The ‘Interruption’ of Parliament and the quest for political settlement, October 1659

In the first of a new blog series charting the collapse of the British Republic, Dr Vivienne Larminie of the Commons 1640-1660 section discusses the military coup which temporarily suspended the Rump Parliament 360 years ago… On the morning of Thursday 13 October 1659 ‘at his usual time’, Speaker William Lenthall was making his way by coach from his London residence to preside over a … Continue reading The ‘Interruption’ of Parliament and the quest for political settlement, October 1659

The House of Lords Outside Parliament Time, 1604-1629

Continuing our theme of alternative functions once served by the palace of Westminster, Dr Andrew Thrush of the Lords 1604-29 section considers activities at the southern end of the complex in the early seventeenth century… During the early modern period parliaments were neither regular nor particularly frequent but sat at the whim of the monarch. Consequently, for most of the time the old palace of … Continue reading The House of Lords Outside Parliament Time, 1604-1629

Fasting and political crises in the 1640s: no beer ‘till the publike exercises and religious duties … be past and over’

As Parliament engages in momentous decision-making about the future of the country, Dr Vivienne Larminie of the House of Commons 1640-1660 section marks the season of Lent with consideration of the solemn and austere approach of early modern Parliaments to periods of political and social crisis… After the feasting of ‘Pancake Day’ (Shrove Tuesday, this year on 5 March), the six weeks of Lent – … Continue reading Fasting and political crises in the 1640s: no beer ‘till the publike exercises and religious duties … be past and over’

From Parliamentary Politics to Authoritarianism: A Reflection on the Hong Kong Special Administrative Region

Ahead of this evening’s Parliaments, Politics and People seminar at the Institute of Historical Research, Evan Fowler, associate fellow of Wolfson College at the University of Cambridge, recaps his paper on the Hong Kong special administrative region from our previous session on 22 January… Hong Kong has changed since reverting to Chinese administration in 1997. My talk focused on understanding the change, from where Hong … Continue reading From Parliamentary Politics to Authoritarianism: A Reflection on the Hong Kong Special Administrative Region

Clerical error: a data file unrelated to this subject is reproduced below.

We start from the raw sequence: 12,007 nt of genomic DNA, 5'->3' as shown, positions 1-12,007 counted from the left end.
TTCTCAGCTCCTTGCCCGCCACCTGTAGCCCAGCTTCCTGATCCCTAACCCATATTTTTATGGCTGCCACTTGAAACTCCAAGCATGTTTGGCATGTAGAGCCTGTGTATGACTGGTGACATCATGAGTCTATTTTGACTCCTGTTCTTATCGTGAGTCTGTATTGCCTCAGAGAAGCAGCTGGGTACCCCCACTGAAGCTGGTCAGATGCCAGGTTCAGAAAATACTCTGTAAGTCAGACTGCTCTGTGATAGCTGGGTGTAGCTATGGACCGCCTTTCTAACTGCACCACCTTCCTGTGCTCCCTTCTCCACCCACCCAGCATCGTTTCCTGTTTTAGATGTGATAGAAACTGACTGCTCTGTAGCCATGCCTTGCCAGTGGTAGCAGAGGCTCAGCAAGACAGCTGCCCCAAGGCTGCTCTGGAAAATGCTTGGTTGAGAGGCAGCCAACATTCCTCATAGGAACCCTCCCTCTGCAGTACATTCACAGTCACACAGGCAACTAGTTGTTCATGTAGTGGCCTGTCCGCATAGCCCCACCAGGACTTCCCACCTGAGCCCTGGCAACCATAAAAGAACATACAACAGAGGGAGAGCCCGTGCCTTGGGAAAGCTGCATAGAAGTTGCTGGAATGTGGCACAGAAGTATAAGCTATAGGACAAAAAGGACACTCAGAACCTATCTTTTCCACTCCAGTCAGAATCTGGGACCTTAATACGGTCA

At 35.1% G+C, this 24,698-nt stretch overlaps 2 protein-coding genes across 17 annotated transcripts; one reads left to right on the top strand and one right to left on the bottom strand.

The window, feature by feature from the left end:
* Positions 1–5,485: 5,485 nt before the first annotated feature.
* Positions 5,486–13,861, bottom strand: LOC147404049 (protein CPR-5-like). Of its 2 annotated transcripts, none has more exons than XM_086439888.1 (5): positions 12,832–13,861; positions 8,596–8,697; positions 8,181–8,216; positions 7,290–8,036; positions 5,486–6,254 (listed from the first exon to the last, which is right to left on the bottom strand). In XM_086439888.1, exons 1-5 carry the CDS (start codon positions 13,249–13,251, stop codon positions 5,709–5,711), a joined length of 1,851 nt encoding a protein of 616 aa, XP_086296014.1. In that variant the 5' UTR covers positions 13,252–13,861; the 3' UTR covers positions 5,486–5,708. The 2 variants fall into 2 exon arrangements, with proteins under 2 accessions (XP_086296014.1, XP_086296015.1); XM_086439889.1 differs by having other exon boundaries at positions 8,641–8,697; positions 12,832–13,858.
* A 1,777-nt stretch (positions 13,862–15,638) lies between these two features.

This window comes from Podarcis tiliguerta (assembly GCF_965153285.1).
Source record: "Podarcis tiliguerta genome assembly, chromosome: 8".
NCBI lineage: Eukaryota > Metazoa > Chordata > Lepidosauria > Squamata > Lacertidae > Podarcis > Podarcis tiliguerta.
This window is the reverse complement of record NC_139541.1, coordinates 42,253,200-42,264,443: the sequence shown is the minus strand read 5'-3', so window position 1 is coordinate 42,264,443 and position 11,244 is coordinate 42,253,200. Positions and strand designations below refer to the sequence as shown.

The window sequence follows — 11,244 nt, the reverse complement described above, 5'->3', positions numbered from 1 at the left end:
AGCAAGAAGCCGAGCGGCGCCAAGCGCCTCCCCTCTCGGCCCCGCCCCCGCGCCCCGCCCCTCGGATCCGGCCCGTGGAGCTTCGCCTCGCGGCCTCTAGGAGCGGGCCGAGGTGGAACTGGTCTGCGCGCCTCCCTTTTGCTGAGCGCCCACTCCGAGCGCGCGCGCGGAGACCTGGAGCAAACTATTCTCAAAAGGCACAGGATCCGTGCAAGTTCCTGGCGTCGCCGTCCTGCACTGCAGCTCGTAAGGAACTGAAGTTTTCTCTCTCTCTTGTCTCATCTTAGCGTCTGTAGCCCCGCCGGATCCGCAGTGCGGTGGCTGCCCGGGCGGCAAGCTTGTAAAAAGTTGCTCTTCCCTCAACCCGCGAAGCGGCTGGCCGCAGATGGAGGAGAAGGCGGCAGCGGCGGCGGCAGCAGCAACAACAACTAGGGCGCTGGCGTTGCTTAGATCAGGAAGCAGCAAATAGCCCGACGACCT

Taking control: Speaker William Lenthall, precedent and the Long Parliament

In the midst of extraordinary times at Westminster, Dr Vivienne Larminie of the House of Commons 1640-1660 section looks at the response of a pioneering Speaker to the unprecedented challenges of the mid-seventeenth century… On 4 January 1642, in one of the most dramatic and iconic moments in the history of Parliament, Charles I arrived at Westminster with an armed guard.  Having entered the Commons … Continue reading Taking control: Speaker William Lenthall, precedent and the Long Parliament

The Kidney Stone of Alderman Adams

Continuing the theme of health, medicine and Parliament, Dr Patrick Little of the House of Commons 1640-1660 section looks at how a notable and multifaceted London MP of the mid-17th century provides a vivid illustration of a danger highlighted in very recent clinical trials… The link between the Ig Nobel Prize for improbable research and the 1640-1660 Section of the History of Parliament Trust is … Continue reading The Kidney Stone of Alderman Adams

Women behind the polls: the electoral patronage of Anne St John, countess of Rochester

Earlier this month the History of Parliament Trust with partners UK Parliament’s Vote 100 project and the Schools of Humanities at the University of Westminster held a conference to mark the centenary of the passing of the 1918 legislation that formally accorded women the right to sit in Parliament. It is in this context, and as a follow-up to her previous blog on female voters … Continue reading Women behind the polls: the electoral patronage of Anne St John, countess of Rochester